Shootin' the Breeze

and random targets

The Right Stuff Examined

I have been told that sin is anything that separates us from God.  An extension of that might be that evil is what harms relationships not only with God, but among humankind.

The Ten Commandments are all about relationships.  Many are about what not to do to other people – kill, steal, bear false witness, commit adultery, and covet.  Why not?  Such actions hurt others.  One could say those commandments are about avoiding evil.

Jesus boiled them down to the two greatest commandments.  “You shall love the Lord your God with all your heart, soul, mind and strength.”  That is about our relationship with God.  The second is about other people.  “You shall love your neighbor as yourself.”  On these two “rest all the law and the prophets.”

Similarly, the Golden Rule is about human relations.  “Do unto others as you would have them do unto you.”  So is that admonition above to “Love your neighbor as yourself.”

When we do not follow those commandments and rules, evil harms relationships with other people.

Obviously, there are a variety of things that happen in relationships that can accurately be called evil.

I know a man whose daughters seek to punish him for re-marrying after their adulterous mother divorced him.  The punishment is meted out by setting an evil condition on whether he is allowed to see his grandchildren.  The evil condition is to come without his wife or not come at all.

You might think that there must be more to this.  Is the grampa’s wife a danger to the grandchildren?  No, she is a wonderful person.  The grandchildren would enjoy a relationship with her and benefit from a relationship with her, as well as their grandfather, who, by the way was a devoted father.  It is simple exclusion.  It is simply evil.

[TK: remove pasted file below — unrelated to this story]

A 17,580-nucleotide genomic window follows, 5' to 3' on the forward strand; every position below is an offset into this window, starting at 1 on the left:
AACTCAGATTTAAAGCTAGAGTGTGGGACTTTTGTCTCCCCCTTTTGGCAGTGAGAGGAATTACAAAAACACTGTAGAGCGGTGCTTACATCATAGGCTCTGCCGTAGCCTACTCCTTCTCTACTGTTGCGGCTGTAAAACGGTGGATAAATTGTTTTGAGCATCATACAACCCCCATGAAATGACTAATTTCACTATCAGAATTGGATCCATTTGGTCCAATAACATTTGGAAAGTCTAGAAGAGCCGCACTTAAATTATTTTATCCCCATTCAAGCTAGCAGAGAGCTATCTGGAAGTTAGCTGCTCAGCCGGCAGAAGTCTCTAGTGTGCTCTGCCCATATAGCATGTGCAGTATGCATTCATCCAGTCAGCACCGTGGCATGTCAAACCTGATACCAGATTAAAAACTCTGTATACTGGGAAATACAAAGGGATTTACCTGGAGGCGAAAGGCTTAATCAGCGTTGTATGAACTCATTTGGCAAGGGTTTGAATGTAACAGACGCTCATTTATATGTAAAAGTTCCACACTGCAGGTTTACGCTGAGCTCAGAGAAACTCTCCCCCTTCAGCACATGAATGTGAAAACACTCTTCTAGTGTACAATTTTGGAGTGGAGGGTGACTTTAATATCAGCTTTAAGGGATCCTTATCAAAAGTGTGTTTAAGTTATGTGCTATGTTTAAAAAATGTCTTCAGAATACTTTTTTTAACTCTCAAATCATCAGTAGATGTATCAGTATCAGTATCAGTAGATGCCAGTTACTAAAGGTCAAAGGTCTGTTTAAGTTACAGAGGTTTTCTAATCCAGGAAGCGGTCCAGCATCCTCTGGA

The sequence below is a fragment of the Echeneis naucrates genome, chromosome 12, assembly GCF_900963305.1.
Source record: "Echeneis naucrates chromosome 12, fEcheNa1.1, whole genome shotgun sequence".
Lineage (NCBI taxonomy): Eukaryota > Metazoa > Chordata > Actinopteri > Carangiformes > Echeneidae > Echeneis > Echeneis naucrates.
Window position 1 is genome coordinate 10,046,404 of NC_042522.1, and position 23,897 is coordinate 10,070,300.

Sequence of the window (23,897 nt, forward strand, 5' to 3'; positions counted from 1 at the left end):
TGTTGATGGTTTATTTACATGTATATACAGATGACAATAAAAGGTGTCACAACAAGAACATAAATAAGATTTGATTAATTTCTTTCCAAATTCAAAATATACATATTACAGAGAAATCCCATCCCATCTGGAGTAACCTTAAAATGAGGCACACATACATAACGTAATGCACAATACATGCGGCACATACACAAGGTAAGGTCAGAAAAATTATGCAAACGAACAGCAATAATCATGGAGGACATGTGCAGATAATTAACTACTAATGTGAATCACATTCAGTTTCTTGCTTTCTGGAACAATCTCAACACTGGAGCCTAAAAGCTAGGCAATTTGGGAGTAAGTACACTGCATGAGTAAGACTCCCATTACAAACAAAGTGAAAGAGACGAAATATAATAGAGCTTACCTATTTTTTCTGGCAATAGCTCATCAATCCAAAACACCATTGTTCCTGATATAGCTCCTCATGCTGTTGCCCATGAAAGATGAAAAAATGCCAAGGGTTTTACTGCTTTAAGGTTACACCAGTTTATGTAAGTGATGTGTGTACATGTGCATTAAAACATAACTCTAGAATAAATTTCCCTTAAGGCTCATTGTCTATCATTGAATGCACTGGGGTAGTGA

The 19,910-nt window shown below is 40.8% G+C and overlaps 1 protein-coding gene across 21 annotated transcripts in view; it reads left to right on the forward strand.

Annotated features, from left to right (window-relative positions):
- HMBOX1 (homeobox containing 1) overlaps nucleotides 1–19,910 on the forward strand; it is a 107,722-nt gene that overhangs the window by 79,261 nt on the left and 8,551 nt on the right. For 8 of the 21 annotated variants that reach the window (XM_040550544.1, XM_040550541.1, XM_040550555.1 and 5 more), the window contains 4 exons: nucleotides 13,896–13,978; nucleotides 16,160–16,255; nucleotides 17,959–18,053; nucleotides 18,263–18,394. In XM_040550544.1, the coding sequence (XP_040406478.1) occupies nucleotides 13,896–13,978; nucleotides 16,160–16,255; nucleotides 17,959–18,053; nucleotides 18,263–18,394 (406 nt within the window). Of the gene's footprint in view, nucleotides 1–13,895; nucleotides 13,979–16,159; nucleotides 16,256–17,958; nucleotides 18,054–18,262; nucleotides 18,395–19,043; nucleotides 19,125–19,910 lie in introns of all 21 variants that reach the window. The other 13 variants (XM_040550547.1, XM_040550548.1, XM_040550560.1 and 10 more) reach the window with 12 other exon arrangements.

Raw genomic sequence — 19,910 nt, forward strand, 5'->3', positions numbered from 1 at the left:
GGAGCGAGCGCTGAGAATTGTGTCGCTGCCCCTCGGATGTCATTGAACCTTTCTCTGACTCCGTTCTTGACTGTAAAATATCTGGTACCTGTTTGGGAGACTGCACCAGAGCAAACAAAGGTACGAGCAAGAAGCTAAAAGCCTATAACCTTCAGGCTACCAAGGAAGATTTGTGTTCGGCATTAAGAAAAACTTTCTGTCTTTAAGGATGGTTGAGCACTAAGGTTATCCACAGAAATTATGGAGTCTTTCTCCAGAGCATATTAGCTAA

This evil, which is clearly the opposite of loving one another as God has loved us, and leaves no room for forgiveness (although I am not aware of what needs to be forgiven by the excluders), damages many relationships, including between the father and his daughters, the daughters and their spouses, the grampa and his spouse, and the grandchildren with everyone.  It is evil.  It is the opposite of honoring your parents.  It is disrespecting, disregarding, discarding, and intentionally hurting them.  It is evil.

Heaven help this family.  Lord, forgive the evil perpetrators of exclusion and any other relative that enables the evil.

I know another family that did not allow exclusion.  My friend married a woman of another race.  His mother was so distraught that she said she did not know if she could allow him and his new wife into her home.  A brother of this friend said to their mother, “Then the rest of us won’t come either.”  The mother re-thought her position so as not to lose all her children.  Please see the distinction between perpetrators and those being excluded.  The mother was threatening to exclude and did not get support as an excluder. Loyalty should be to the person being wronged, not the perpetrator.  Loyalty is of great value.  The bi-racial couple have now been married for 34 years.